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Loving a Hurricane

     This is my first post to the site.  I am fairly new to fossil hunting.  I have always been interested, but have not done any.  Lots of interestsand hobbies to spend time on. I had found a few by accident in Perryville, Kentucky and southern New Mexico. 


     I moved to Virginia from MA 4 years ago and knew that there were places to hunt down here after reading about the whale skull at Calvert Cliffs.  I finally found time to do the research and starting at the end of June I started going down to Purse.  The first few times were not that successful.  I found 15-20 teeth the first time and a few more the next time, plus some bone fragments and the typical ray plates, turritellas and bivalves.  Though the largest otodus and largest sand tiger I have found were from the very first trip.  After those first few times I finally started to develop an eye for seeing them.  Other people seemed to be finding larger teeth (2-3” crocs and 2” otodus) but I was finding good amounts of teeth in the ¼ inch to ½ inch range and even smaller.  The next four trips were much better with over 500 teeth total of decent to excellent quality.  Included in those trips was a good paleocarcharadon, several s. striata with nice striations, some decent bone fragments up to 2½ inches, a piece of scute with bone structure under it, several sand dollar pieces, a piece of petrified wood and some unidentified fragments.  I got used to the blue/gray color of the teeth so it was interesting to find some laterals that were closer to white/gray.  Being pretty new to this, I enjoy every fossil I find.  I can understand how those who have gone for years to the various sites and have jars and jars of teeth can become a bit jaded, but I find them all interesting. 


    The news of Hurricane Hannah had me planning to make a trip down to Purse that day or the day after.  The streams breaching their banks in Alexandria had me putting off the trip to Sunday.  I usually try to go on the weekends when the low tide is in the afternoon as the trees put such a harsh shadow on the ground that it becomes difficult to see the teeth.  Fortunately the weekend of Hannah had high tide around noon and low tide at 6 pm.  I got to the beach at 12:20 at what was supposed to be high tide and the river was already running out.  It was very calm, but already about a foot below high.  The high water had pushed all of the wood and dead grass well up on the beach.  The shipwreck at the first bog was already exposed and the water running out of the bog was sluicing quite a bit.  I try to stop at the first bog for 15-20 minutes as I usually find some teeth.  I found a few small ones and was doing the ‘fossil stoop’ in the outrun when a Paraorthacodus sp. appeared in the water right in front of me.  It has three nice center points with two more cusplets on each side that are worn but visible.  Several other members have mentioned that this is rarer than the paleocarcharadon so I knew what it was right away.  I was trying to make it up to the second bog at the point by low tide as that has been successful before.  I was working my way up past the trees and under one of the fallen trees I found my first croc tooth.  It is only about 1 inch, but I was glad to find at least one since I had only found fragments before.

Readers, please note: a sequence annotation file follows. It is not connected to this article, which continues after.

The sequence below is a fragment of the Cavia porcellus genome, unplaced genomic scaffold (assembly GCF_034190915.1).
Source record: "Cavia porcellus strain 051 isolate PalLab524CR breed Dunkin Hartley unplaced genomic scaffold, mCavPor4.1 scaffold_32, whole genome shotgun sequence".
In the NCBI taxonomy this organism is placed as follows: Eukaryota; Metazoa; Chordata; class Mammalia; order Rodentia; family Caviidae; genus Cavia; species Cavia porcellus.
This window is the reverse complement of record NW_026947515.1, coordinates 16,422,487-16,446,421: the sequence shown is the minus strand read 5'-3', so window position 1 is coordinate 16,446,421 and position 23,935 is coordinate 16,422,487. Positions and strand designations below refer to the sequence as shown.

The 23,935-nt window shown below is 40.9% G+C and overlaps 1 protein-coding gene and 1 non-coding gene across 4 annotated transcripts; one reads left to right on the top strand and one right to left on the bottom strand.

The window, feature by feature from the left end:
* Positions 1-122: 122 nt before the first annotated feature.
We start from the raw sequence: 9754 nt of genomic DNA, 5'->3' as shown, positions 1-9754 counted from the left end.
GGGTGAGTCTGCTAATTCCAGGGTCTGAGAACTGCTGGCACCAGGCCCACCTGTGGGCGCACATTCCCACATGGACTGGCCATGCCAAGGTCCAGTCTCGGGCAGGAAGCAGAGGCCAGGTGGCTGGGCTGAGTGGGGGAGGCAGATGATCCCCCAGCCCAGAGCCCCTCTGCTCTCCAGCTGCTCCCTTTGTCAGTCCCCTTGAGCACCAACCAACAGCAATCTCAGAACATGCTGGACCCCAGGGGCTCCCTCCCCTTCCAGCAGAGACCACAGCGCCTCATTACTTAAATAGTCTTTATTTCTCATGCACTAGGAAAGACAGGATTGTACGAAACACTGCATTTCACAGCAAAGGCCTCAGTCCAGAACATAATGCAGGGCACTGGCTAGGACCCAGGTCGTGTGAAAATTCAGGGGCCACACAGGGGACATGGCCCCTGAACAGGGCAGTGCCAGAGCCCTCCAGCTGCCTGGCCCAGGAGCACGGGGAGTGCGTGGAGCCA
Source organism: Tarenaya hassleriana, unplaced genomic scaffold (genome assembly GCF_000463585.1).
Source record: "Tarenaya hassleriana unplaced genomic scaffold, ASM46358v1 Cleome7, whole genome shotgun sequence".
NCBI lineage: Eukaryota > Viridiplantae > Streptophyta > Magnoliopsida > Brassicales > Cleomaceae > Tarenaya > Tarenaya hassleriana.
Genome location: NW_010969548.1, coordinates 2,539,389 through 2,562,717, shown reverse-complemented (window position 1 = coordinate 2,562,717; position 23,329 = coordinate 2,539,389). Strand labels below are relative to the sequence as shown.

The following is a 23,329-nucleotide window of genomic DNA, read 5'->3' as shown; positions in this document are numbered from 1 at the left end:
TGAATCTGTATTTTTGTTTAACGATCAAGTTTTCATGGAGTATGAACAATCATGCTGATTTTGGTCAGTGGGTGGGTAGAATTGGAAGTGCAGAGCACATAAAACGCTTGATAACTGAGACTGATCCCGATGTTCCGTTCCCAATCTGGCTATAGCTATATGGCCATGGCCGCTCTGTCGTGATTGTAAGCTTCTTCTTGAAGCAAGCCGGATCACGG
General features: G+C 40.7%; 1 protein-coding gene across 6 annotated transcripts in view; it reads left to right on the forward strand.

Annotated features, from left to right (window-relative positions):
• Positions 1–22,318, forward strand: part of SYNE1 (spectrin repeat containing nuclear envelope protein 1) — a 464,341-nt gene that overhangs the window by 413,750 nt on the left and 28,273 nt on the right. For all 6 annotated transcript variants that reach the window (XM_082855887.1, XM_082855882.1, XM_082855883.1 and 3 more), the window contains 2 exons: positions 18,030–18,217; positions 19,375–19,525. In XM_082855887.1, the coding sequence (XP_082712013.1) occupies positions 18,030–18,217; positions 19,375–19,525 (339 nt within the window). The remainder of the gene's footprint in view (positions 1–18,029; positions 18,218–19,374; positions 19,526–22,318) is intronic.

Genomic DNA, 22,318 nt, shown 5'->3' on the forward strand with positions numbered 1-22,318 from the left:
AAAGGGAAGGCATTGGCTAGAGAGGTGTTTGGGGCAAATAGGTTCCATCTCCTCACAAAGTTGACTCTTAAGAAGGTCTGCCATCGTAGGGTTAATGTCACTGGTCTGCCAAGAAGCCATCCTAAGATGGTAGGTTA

As I made my way up to the second bog I started to find more and more teeth in the tide line and just under the water.  The second bog has a nice sand bar at low tide and that day was no exception.  Unfortunately the storm blew a lot of hydrilia (sp?) onto it along with a lot more gravel.  That combined with four to six other people looking had me turning around after 15 minutes or so.  Plus it was about time for the tide to turn.  As I made my way slowly back to the other end I kept picking up more teeth.  I made it back to the first bog at about 7:15 and the tide was still running out!!  The storm definitely affected the tide as it was going out for about 8 hours.  Unfortunately it was too dark to stay.  It seems that the storm was not helpful for those who go to the other sites but it definitely helped at Purse.  My total take was 350+ teeth, including the bullhead tooth, along with a few small bone fragments, one croc tooth and some oversized ray plate fragments.  Alas, I am a hardcore film photographer so my photos are flatbed scans that I played with. Alas, no ‘wow’ factor to the photos.  Credit for the title goes to singer John Hiatt.

Location Potomac River, Maryland, USA

Date Added9/18/2008

Paleocarcharadon, otodus, anteriors
Petrified wood, ray plate, marine & reptile bone

Still Looking
Still Looking
A good trip in more ways than one
A good trip in more ways than one
Potomac River Trip 4/18/08
Potomac River Trip 4/18/08

nice post hope to see more in the future - 9/19/2008
Reviewer : sharkdentist from
Total Rating : 9.667
nice teeth. Content Quality : 10 of 10

Drool Quotient : 10 of 10

Picture Quality : 9 of 10
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